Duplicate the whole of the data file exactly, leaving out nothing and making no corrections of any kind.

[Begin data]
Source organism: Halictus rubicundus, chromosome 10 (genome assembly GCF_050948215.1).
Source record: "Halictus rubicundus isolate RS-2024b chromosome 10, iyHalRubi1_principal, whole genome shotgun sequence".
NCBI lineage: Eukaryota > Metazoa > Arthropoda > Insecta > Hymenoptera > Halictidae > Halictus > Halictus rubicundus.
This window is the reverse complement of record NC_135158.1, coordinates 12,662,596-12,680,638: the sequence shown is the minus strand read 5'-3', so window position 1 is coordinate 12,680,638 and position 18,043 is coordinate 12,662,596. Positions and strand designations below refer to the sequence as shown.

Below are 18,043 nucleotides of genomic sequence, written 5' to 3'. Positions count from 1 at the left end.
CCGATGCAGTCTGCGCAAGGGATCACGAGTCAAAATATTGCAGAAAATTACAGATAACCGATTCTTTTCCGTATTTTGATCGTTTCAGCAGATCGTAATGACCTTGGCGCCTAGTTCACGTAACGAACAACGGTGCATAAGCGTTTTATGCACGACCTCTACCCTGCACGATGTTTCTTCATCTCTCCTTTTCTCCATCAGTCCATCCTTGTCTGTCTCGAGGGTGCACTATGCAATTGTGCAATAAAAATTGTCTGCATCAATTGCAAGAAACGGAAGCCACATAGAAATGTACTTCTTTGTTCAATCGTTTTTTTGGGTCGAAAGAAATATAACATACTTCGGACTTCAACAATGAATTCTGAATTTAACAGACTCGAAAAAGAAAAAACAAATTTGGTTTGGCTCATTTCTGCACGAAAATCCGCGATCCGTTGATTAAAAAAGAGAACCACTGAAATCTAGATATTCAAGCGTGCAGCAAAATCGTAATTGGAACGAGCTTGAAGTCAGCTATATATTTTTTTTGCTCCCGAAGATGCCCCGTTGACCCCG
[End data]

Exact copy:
Source organism: Halictus rubicundus, chromosome 10 (genome assembly GCF_050948215.1).
Source record: "Halictus rubicundus isolate RS-2024b chromosome 10, iyHalRubi1_principal, whole genome shotgun sequence".
NCBI lineage: Eukaryota > Metazoa > Arthropoda > Insecta > Hymenoptera > Halictidae > Halictus > Halictus rubicundus.
This window is the reverse complement of record NC_135158.1, coordinates 12,662,596-12,680,638: the sequence shown is the minus strand read 5'-3', so window position 1 is coordinate 12,680,638 and position 18,043 is coordinate 12,662,596. Positions and strand designations below refer to the sequence as shown.

Below are 18,043 nucleotides of genomic sequence, written 5' to 3'. Positions count from 1 at the left end.
CCGATGCAGTCTGCGCAAGGGATCACGAGTCAAAATATTGCAGAAAATTACAGATAACCGATTCTTTTCCGTATTTTGATCGTTTCAGCAGATCGTAATGACCTTGGCGCCTAGTTCACGTAACGAACAACGGTGCATAAGCGTTTTATGCACGACCTCTACCCTGCACGATGTTTCTTCATCTCTCCTTTTCTCCATCAGTCCATCCTTGTCTGTCTCGAGGGTGCACTATGCAATTGTGCAATAAAAATTGTCTGCATCAATTGCAAGAAACGGAAGCCACATAGAAATGTACTTCTTTGTTCAATCGTTTTTTTGGGTCGAAAGAAATATAACATACTTCGGACTTCAACAATGAATTCTGAATTTAACAGACTCGAAAAAGAAAAAACAAATTTGGTTTGGCTCATTTCTGCACGAAAATCCGCGATCCGTTGATTAAAAAAGAGAACCACTGAAATCTAGATATTCAAGCGTGCAGCAAAATCGTAATTGGAACGAGCTTGAAGTCAGCTATATATTTTTTTTGCTCCCGAAGATGCCCCGTTGACCCCG